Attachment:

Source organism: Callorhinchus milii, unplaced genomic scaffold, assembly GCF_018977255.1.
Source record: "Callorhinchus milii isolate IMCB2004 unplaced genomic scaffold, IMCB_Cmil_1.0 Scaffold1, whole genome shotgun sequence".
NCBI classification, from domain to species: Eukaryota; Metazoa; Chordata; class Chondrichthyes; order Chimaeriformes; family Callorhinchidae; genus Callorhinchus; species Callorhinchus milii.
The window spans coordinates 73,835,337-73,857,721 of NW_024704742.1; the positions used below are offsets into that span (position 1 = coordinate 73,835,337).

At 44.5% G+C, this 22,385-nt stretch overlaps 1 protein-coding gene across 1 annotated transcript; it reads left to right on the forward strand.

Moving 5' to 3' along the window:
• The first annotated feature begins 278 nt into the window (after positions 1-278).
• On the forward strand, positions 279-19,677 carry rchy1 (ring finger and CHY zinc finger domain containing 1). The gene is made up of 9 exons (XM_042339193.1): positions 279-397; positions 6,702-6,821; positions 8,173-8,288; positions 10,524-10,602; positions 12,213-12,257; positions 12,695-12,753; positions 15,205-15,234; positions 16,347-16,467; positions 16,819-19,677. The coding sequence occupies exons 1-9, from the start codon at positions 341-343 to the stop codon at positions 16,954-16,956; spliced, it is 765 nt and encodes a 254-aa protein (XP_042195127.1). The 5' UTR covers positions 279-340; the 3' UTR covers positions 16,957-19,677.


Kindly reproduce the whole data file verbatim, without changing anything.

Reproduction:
Source organism: Callorhinchus milii, unplaced genomic scaffold, assembly GCF_018977255.1.
Source record: "Callorhinchus milii isolate IMCB2004 unplaced genomic scaffold, IMCB_Cmil_1.0 Scaffold1, whole genome shotgun sequence".
NCBI classification, from domain to species: Eukaryota; Metazoa; Chordata; class Chondrichthyes; order Chimaeriformes; family Callorhinchidae; genus Callorhinchus; species Callorhinchus milii.
The window spans coordinates 73,835,337-73,857,721 of NW_024704742.1; the positions used below are offsets into that span (position 1 = coordinate 73,835,337).

At 44.5% G+C, this 22,385-nt stretch overlaps 1 protein-coding gene across 1 annotated transcript; it reads left to right on the forward strand.

Moving 5' to 3' along the window:
• The first annotated feature begins 278 nt into the window (after positions 1-278).
• On the forward strand, positions 279-19,677 carry rchy1 (ring finger and CHY zinc finger domain containing 1). The gene is made up of 9 exons (XM_042339193.1): positions 279-397; positions 6,702-6,821; positions 8,173-8,288; positions 10,524-10,602; positions 12,213-12,257; positions 12,695-12,753; positions 15,205-15,234; positions 16,347-16,467; positions 16,819-19,677. The coding sequence occupies exons 1-9, from the start codon at positions 341-343 to the stop codon at positions 16,954-16,956; spliced, it is 765 nt and encodes a 254-aa protein (XP_042195127.1). The 5' UTR covers positions 279-340; the 3' UTR covers positions 16,957-19,677.